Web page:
Kamloops now has an airshed management plan.
City council voted unanimously Tuesday to adopt the plan (except Coun. Nelly Dever, who was absent).
Now come the first steps toward action.
City sustainability and environmental services manager Jen Fretz said one of the first financial requests to implement the plan is for $20,000 to go toward a wood stove exchange program.
It would match the $250 per stove exchange offered by the province, she said. Kamloops has 95 homes with permitted stoves.
Council members were happy to see the plan adopted.
"This has been a long time coming," said Mayor Peter Milobar.
"It's great we're finally officially ratifying the plan," said Coun. Donovan Cavers, although he admitted he would have preferred "grittier" targets.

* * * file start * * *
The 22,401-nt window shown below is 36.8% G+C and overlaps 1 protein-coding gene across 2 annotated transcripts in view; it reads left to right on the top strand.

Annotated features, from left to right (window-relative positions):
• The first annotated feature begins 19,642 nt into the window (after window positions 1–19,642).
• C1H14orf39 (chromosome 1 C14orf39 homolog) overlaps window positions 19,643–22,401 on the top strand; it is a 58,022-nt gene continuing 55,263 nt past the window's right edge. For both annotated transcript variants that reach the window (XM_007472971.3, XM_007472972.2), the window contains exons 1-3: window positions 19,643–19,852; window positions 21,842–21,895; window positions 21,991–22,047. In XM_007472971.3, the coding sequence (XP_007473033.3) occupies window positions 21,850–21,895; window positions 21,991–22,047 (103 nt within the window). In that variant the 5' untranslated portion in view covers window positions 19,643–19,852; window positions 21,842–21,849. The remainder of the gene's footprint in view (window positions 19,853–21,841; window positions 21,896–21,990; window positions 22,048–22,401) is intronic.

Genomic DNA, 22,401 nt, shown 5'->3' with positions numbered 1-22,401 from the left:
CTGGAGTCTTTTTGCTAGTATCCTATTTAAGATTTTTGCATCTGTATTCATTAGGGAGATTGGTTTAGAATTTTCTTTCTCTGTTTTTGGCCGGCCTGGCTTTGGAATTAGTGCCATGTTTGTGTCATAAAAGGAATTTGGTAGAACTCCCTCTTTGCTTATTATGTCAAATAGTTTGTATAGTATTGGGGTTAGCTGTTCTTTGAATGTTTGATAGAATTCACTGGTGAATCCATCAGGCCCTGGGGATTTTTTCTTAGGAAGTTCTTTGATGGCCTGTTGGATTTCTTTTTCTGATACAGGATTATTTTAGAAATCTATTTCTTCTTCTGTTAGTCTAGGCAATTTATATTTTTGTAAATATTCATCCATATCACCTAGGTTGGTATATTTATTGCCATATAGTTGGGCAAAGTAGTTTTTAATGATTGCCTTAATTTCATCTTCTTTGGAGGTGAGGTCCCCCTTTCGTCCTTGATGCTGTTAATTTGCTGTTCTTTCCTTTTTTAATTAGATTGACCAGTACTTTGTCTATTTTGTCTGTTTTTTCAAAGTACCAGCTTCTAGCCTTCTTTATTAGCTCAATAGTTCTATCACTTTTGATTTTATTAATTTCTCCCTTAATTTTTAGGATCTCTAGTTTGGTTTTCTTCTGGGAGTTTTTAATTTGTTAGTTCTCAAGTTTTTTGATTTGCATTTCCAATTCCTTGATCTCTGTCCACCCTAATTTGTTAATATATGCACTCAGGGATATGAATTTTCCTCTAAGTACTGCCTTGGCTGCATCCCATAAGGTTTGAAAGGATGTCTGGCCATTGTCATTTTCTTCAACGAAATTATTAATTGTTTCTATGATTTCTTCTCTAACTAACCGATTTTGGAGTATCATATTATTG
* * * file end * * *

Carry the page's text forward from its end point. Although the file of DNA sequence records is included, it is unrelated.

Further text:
Coun. Tina Lange said there are factors affecting the air that the City can't control, such as forest fires and even dust.
"The biggest impact on the air quality is we drive too much," she said.
Fretz said the City is already taking some steps to clean up its own emissions, through encouraging alternative transportation and offering HOV parking, among other initiatives.
Coun. Ken Christian said the plan is a good document, but he wants to see the City get on with action.
Always concerned about the proposed Ajax mine, Cavers asked if there were particulate not being managed if the mine went ahead, would the plan be helpful in getting the company to meet standards.
Fretz said the City could share its concerns with the company, but that would probably be about it.
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